Genomics and Proteomics
- Enterohemorrhagic Escherichia coli (EHEC) is one of several E. coli pathotypes that infect the intestinal tract and cause disease. Formation of the characteristic attaching and effacing lesion on the surface of infected cells causes significant remodeling of the host cell surface; however, limited information is available about changes at the protein level. Here we employed plasma membrane profiling, a quantitative cell-surface proteomics technique, to identify host proteins whose cell-surface levels are altered during infection.
- The inhibition of host innate immunity pathways is essential for the persistence of attaching and effacing pathogens such as enteropathogenic Escherichia coli (EPEC) and Citrobacter rodentium during mammalian infections. To subvert these pathways and suppress the antimicrobial response, attaching and effacing pathogens use type III secretion systems to introduce effectors targeting key signaling pathways in host cells. One such effector is the arginine glycosyltransferase NleB1 (NleBCR in C. rodentium) that modifies conserved arginine residues in death domain-containing host proteins with N-acetylglucosamine (GlcNAc), thereby blocking extrinsic apoptosis signaling.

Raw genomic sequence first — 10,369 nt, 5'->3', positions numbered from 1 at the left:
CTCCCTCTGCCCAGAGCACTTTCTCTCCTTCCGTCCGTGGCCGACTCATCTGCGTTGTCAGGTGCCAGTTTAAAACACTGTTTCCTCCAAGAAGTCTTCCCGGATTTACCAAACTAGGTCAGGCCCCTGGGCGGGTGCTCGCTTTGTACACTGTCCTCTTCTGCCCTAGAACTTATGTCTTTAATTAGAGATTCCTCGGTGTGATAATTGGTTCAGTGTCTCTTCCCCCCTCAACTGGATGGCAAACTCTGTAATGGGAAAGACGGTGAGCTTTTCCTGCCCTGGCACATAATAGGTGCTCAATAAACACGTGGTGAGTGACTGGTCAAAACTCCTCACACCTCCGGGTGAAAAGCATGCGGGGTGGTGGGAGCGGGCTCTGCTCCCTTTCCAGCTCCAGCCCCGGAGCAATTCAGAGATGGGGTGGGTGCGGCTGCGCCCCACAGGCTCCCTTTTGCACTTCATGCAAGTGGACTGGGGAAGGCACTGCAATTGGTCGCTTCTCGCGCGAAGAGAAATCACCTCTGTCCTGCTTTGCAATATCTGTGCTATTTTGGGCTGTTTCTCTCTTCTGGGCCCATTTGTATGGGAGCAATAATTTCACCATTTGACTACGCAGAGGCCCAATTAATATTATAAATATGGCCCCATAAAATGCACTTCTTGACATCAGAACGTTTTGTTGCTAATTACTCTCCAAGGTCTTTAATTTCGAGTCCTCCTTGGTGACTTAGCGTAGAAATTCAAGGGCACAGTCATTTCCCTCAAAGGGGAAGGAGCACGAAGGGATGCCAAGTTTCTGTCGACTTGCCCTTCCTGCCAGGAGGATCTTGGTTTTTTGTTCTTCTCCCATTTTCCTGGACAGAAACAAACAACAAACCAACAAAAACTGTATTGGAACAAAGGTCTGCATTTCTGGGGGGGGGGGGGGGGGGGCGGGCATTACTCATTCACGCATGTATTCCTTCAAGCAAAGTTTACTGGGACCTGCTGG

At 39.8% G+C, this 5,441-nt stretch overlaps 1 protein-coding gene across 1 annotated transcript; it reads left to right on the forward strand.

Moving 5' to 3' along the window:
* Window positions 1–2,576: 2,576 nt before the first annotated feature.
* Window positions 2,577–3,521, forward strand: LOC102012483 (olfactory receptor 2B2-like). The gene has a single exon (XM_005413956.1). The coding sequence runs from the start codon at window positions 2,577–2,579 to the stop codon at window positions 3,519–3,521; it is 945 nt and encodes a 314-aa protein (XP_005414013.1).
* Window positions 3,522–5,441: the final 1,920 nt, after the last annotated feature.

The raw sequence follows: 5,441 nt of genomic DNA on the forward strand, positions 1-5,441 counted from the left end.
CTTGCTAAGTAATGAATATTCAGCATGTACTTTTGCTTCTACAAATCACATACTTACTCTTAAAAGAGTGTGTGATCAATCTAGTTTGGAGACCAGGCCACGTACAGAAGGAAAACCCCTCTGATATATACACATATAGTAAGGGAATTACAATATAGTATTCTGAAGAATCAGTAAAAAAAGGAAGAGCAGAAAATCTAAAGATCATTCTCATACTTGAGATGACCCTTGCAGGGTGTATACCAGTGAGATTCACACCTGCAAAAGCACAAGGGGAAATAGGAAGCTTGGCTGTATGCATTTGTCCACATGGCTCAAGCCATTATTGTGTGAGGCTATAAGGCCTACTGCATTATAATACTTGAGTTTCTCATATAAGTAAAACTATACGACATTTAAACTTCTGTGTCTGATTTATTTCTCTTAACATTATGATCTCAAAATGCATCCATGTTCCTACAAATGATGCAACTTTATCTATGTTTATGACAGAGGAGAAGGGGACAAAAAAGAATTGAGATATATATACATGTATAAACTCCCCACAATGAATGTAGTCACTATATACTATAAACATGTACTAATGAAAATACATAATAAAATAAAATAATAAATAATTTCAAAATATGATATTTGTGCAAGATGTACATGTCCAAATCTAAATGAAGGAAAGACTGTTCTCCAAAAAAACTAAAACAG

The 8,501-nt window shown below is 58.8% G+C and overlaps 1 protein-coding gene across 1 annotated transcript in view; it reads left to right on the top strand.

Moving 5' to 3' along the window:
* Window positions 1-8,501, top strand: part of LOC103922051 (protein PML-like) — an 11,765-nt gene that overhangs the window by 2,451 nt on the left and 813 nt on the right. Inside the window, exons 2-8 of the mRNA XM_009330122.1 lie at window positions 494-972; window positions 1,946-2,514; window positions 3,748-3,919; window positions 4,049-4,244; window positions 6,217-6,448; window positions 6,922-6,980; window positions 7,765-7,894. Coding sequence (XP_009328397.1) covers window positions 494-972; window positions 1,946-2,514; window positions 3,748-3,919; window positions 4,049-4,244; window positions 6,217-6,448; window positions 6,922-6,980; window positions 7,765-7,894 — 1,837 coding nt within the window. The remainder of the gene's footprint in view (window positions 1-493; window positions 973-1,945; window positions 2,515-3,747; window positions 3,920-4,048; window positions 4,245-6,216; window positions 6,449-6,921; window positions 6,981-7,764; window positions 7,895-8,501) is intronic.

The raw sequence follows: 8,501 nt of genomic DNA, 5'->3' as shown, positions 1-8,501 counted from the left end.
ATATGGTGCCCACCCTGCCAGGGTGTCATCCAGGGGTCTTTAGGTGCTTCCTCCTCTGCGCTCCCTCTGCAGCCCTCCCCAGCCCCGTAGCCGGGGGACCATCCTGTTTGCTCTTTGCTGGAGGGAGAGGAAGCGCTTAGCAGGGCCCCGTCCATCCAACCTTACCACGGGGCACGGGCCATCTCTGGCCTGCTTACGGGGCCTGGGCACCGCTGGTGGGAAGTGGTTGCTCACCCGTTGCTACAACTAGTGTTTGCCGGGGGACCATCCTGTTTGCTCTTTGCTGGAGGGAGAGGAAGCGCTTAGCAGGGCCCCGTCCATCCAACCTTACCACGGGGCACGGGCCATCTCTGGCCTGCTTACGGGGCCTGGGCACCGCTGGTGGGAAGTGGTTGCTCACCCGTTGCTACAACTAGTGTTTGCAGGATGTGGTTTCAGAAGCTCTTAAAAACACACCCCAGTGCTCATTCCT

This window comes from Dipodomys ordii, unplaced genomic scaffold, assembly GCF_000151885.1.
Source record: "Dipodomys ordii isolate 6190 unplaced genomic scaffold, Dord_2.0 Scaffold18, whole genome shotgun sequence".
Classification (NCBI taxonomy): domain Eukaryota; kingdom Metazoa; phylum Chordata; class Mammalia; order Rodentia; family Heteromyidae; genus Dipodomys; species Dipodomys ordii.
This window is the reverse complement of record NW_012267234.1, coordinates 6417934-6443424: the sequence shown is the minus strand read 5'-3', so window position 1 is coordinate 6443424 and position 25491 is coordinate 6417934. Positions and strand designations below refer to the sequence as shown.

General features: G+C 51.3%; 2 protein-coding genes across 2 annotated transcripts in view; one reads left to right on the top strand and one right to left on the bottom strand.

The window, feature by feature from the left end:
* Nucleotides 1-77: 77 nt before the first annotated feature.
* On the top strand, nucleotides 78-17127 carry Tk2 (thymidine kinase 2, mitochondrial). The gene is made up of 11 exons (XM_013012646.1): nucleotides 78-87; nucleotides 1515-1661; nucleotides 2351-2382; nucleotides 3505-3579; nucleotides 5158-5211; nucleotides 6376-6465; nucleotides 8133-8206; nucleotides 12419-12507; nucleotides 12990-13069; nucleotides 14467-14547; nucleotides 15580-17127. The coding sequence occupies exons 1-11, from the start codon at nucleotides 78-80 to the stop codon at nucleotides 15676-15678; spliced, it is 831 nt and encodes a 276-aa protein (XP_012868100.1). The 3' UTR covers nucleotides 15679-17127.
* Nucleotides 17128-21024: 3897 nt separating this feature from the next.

- Pathogenic Acinetobacter species, including Acinetobacter baumannii and Acinetobacter nosocomialis, are opportunistic human pathogens of increasing relevance worldwide. Although their mechanisms of drug resistance are well studied, the virulence factors that govern Acinetobacter pathogenesis are incompletely characterized. Here we define the complete secretome of A. nosocomialis strain M2 in minimal medium and demonstrate that pathogenic Acinetobacter species produce both a functional type I secretion system (T1SS) and a contact-dependent inhibition (CDI) system.